Genome-Wide Mapping of the Binding Sites of Proteins That Interact with DNA
The coordinated regulation of the expression of a group of genes by a specific transcription factor frequently lies at the heart of the ability of a bacterium to respond to an environmental signal, or to progress through a developmental program. Thus, in many situations, it is of interest to identify all of the genes that are under the control of a particular regulatory protein. This chapter begins with a brief overview of some of the methods that have been used in attempts to identify some or all of the members of a regulon (i.e., those genes that are the targets for a transcriptional activator or repressor). Thereafter, the chapter will focus on one technique, chromatin immunoprecipitation and microarray analysis (ChIP-chip) and some of its variants. Design considerations and some protocols for ChIP-chip experiments are provided, along with some considerations related to downstream data analysis.
ChIP-chip is a method for the genome-wide localization of protein-binding sites. In a typical ChIP-chip protocol, proteins are cross-linked nonspecifically to DNA in vivo. Chromatin is extracted and sheared, and specific protein–DNA complexes are immunoprecipitated with a suitable antibody. After purification, the DNA is hybridized to a microarray (after an amplification step in some protocols), together with a differentially labeled reference sample. Features on the microarray that show an elevated fluorescence ratio reveal DNA sequences that were enriched by immunoprecipitation. The corresponding genomic locations are those that were enriched, and are therefore close to sites of binding. The use of high-density tiled microarrays allows for binding site localization with quite high resolution. It is likely that ChIP-chip will soon be superseded by ChIP-seq, in which the immunoprecipitated DNA is analyzed directly by next-generation sequencing technologies. ChIP-chip and ChIP-seq applications are not confined to regulatory proteins, since they can be used with any protein that binds to DNA, either directly, or indirectly via an interaction with another protein. Thus, ChIP-chip has been used successfully to map binding sites for nucleoid proteins, and proteins involved in DNA replication.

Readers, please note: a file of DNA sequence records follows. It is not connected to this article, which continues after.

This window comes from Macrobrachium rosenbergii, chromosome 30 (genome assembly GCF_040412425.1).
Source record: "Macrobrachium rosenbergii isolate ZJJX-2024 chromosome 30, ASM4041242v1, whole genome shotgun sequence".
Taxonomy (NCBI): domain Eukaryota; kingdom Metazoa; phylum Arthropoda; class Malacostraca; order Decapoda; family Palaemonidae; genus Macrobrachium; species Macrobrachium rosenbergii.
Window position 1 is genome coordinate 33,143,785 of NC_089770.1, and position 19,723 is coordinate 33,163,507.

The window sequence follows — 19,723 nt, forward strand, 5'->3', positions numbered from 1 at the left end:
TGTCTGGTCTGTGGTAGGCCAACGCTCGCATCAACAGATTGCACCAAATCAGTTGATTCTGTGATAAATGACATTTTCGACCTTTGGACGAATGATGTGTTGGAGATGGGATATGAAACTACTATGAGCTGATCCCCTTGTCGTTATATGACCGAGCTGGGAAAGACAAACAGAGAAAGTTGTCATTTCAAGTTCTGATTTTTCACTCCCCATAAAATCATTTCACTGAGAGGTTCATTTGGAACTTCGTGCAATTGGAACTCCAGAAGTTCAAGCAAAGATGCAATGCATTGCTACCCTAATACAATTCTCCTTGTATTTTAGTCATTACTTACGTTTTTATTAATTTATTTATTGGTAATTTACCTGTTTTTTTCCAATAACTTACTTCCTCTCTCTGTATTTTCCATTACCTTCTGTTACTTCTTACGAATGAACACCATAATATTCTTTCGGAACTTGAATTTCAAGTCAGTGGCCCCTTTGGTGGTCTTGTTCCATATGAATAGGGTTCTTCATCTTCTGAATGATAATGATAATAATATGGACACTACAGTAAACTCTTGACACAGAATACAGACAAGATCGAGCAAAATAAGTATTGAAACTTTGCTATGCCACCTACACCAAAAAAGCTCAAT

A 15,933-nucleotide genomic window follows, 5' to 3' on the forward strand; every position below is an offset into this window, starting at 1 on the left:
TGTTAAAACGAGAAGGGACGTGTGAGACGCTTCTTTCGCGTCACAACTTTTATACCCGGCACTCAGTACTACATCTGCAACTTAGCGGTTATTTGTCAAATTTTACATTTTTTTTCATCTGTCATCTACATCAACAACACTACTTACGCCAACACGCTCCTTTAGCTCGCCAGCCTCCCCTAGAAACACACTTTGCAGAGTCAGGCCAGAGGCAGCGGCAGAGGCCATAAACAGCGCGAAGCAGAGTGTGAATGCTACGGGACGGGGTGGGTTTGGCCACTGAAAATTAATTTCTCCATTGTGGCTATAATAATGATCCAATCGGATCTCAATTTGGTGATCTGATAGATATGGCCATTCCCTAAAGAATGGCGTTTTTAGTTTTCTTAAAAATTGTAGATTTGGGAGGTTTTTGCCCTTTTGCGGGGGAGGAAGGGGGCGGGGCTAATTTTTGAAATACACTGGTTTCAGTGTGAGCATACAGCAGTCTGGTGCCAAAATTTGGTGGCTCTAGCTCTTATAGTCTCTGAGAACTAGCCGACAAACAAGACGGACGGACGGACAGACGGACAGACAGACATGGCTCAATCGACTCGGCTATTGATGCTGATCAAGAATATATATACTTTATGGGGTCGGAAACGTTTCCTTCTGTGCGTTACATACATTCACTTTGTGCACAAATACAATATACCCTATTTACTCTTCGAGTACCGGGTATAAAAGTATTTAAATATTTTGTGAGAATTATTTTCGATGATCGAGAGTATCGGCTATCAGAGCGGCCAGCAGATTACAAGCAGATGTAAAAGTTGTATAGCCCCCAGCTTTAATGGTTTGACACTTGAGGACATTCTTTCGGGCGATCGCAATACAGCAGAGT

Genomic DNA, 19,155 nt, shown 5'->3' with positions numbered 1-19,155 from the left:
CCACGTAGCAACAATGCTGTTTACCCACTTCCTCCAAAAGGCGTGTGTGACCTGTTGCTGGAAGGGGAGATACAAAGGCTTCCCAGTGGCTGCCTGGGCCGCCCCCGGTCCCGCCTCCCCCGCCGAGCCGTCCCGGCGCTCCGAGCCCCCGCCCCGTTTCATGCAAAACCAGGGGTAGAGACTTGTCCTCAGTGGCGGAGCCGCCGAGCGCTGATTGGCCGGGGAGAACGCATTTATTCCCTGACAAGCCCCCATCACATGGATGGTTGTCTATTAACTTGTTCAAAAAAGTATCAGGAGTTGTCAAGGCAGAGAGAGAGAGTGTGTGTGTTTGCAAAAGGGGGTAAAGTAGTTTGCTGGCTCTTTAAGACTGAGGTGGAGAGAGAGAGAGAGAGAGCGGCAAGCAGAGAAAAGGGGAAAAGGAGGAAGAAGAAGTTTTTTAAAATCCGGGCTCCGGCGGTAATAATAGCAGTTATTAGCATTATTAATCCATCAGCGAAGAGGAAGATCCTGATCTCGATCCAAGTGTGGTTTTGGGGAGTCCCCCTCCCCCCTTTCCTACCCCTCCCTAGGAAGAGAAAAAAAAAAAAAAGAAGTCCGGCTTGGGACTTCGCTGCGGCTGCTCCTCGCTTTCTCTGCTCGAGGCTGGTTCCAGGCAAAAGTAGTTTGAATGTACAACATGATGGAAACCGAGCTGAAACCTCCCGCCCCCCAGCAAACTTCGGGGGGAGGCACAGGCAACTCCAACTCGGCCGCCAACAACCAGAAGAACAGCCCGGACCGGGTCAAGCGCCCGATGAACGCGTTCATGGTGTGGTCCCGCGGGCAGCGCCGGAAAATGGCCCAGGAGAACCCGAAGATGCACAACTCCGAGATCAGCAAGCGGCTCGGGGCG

Key wordsChromatin immunoprecipitation and microarray analysis ChIP-chip DNA-binding proteins
Research in the author’s laboratory is supported by the National Science Foundation through award MCB-1020470.
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